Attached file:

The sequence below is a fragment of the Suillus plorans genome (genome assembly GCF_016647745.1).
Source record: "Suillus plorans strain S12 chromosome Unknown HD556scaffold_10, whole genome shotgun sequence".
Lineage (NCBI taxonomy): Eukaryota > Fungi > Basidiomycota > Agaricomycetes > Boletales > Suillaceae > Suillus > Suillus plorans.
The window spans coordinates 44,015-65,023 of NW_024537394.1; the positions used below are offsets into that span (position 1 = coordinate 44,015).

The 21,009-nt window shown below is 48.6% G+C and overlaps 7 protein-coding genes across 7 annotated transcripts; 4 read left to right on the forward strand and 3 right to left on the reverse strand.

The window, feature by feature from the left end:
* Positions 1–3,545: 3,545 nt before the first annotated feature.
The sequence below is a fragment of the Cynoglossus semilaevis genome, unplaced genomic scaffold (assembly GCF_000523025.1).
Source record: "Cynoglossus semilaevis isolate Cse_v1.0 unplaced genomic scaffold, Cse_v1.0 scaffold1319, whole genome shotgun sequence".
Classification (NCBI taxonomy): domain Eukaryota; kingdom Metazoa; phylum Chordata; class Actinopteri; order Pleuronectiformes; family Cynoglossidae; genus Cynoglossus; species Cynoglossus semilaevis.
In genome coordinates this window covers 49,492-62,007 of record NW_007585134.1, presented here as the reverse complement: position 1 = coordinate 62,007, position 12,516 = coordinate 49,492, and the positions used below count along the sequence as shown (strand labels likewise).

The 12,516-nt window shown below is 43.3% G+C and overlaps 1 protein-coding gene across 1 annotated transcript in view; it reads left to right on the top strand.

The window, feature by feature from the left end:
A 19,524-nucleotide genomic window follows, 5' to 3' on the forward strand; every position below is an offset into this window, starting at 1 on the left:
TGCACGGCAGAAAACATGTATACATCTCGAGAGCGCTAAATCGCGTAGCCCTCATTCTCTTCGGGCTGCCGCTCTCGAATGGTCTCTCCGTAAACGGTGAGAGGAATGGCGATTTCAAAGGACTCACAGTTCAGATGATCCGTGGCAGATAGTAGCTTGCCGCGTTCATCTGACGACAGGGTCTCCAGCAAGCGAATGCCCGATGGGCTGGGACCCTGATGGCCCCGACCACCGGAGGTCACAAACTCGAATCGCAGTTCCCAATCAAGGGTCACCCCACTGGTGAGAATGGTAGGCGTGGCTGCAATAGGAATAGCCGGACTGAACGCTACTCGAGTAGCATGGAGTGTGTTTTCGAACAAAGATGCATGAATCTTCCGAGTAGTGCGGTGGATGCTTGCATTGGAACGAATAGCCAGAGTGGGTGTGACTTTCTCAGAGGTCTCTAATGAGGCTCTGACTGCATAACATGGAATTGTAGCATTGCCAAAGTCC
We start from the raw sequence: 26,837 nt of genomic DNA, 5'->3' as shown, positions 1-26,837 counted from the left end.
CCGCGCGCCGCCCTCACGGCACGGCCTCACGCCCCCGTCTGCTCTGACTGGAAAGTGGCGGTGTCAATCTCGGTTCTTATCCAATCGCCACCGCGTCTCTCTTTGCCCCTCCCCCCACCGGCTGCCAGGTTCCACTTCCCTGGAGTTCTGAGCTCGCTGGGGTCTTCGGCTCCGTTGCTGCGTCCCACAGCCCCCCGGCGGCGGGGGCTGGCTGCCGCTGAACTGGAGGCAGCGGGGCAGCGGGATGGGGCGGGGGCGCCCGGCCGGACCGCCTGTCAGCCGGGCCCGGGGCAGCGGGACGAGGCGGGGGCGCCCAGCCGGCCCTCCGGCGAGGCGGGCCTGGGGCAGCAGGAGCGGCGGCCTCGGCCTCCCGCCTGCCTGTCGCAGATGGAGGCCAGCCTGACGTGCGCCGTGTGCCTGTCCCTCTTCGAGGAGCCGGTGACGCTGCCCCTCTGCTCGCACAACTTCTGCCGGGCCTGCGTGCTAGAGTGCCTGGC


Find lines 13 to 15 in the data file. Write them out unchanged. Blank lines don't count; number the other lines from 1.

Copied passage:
The window, feature by feature from the left end:
A 19,524-nucleotide genomic window follows, 5' to 3' on the forward strand; every position below is an offset into this window, starting at 1 on the left:
TGCACGGCAGAAAACATGTATACATCTCGAGAGCGCTAAATCGCGTAGCCCTCATTCTCTTCGGGCTGCCGCTCTCGAATGGTCTCTCCGTAAACGGTGAGAGGAATGGCGATTTCAAAGGACTCACAGTTCAGATGATCCGTGGCAGATAGTAGCTTGCCGCGTTCATCTGACGACAGGGTCTCCAGCAAGCGAATGCCCGATGGGCTGGGACCCTGATGGCCCCGACCACCGGAGGTCACAAACTCGAATCGCAGTTCCCAATCAAGGGTCACCCCACTGGTGAGAATGGTAGGCGTGGCTGCAATAGGAATAGCCGGACTGAACGCTACTCGAGTAGCATGGAGTGTGTTTTCGAACAAAGATGCATGAATCTTCCGAGTAGTGCGGTGGATGCTTGCATTGGAACGAATAGCCAGAGTGGGTGTGACTTTCTCAGAGGTCTCTAATGAGGCTCTGACTGCATAACATGGAATTGTAGCATTGCCAAAGTCC